As this is a music publication, I’ll give a brief run down of how I feel about the album from a musical point of view:

‘Ready For It’ is a great opener but she doesn’t half draw out that metaphor about stealing some blokes heart.

‘End Game’ sounds like every other song on Radio 1 at the minute but does feature your obligatory featured artists in Ed Sheeran and Future, so yeah.

‘I Did Something Bad’ beats that same drum that many others have about stuff feeling soooooo right when it should feel wrong, etc, whatever. 

‘Look What You Made Me Do’ is one of my least favourite tracks of 2017. It sounds like ‘I’m Too Sexy’ by Right Said Fred, and that was shit as well. 

‘King Of My Heart’ and ‘Gorgeous’ both seem to have more positive connotations generally and may even hint towards a new man in her life. OMG.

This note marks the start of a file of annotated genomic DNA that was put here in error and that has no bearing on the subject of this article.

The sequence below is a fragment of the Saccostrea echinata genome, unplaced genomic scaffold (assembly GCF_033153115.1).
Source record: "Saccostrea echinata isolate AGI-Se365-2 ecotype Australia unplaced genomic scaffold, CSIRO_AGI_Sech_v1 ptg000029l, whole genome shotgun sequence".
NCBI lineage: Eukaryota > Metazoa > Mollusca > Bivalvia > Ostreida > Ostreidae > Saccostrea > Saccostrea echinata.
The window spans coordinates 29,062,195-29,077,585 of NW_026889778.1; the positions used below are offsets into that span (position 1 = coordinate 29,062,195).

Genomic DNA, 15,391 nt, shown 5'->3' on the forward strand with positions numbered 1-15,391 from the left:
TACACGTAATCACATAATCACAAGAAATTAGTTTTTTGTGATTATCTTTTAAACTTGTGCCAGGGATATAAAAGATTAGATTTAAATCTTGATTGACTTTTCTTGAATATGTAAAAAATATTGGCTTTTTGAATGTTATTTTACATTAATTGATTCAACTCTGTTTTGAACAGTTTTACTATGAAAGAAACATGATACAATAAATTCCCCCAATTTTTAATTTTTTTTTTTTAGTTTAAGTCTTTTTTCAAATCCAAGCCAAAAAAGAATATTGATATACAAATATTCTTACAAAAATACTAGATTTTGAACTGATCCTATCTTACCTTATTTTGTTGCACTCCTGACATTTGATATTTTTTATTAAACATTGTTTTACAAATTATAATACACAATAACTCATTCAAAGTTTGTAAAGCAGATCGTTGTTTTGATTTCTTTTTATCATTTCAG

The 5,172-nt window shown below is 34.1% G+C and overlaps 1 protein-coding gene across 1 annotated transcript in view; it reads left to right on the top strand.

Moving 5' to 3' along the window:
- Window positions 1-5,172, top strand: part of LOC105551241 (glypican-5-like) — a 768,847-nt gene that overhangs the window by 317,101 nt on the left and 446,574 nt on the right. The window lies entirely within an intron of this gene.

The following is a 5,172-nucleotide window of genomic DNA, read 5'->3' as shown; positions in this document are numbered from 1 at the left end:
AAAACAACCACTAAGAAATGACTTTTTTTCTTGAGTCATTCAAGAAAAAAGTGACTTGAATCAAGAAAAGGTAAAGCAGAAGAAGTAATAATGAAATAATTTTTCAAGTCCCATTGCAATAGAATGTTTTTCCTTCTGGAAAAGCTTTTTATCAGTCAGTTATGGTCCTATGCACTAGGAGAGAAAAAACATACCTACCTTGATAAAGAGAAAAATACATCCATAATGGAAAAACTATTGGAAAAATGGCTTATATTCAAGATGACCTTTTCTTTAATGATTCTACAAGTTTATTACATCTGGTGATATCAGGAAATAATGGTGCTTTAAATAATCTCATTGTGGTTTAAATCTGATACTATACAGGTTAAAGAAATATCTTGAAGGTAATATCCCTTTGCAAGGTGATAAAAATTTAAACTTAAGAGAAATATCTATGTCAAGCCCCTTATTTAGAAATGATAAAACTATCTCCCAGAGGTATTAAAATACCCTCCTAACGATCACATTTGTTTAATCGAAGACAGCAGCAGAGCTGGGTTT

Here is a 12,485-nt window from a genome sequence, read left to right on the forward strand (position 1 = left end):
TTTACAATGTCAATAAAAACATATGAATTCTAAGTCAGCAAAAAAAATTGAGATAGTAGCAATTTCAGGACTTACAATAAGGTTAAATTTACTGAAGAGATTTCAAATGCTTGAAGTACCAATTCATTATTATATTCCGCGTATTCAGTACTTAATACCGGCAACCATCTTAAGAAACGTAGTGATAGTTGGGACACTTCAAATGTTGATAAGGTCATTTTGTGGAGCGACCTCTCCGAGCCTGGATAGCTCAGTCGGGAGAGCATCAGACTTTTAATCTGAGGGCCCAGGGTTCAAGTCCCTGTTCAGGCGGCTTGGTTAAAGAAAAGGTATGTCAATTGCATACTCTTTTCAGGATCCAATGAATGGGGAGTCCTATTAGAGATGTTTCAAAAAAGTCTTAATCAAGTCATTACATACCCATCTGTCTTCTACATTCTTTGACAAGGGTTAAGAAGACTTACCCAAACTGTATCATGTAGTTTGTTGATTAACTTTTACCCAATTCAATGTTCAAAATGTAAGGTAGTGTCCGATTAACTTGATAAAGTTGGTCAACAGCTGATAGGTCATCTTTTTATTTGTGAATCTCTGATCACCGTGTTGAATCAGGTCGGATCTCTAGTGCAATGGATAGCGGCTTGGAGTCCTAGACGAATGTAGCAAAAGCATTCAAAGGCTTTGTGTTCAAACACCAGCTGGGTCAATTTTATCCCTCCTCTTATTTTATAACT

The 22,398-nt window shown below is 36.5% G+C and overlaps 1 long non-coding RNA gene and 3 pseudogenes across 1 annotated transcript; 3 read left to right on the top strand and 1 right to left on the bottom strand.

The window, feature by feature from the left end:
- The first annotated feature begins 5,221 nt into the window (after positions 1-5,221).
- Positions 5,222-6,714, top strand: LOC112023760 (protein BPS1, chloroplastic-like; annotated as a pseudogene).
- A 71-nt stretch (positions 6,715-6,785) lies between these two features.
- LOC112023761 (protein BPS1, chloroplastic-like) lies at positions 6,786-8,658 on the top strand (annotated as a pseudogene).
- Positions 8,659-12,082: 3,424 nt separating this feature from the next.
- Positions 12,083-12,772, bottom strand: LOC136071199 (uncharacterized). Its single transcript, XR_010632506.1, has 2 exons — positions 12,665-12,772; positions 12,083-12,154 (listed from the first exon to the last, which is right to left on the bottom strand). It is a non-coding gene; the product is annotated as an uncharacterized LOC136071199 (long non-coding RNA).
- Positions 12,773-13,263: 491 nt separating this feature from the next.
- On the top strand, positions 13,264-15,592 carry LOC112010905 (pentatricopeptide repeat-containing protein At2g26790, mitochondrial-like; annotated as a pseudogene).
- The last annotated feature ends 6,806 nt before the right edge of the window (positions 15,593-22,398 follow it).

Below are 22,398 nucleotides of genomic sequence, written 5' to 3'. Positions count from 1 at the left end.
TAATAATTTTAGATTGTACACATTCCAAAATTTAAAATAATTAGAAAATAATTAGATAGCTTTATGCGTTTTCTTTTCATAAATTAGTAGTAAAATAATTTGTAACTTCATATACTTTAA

‘New Years Day’ is my favourite track on the album for two reasons, it’s stripped back and more organic. The current presentation and gimmick seems to have been dropped and some honesty and normality appears to have been regained. It’s actually very beautiful and it’s minimalistic style is such a welcome treat by the time you’ve dealt with the rest of the album. Without a doubt, this track is the highlight and I wonder what Swifty Dog’s next incarnation will be like, and I partly hope she falls this way into a more acoustic, singer songwriter based forum, because with the vocal talent she has and the clear work ethic she’s always possessed, there’s no reason she couldn’t take on artists like Laura Marling, Norah Jones or Katie Amelia and beat them at their own game. The other reason I love this track is because it’s the last one on the album and it’s over and now the pain can stop.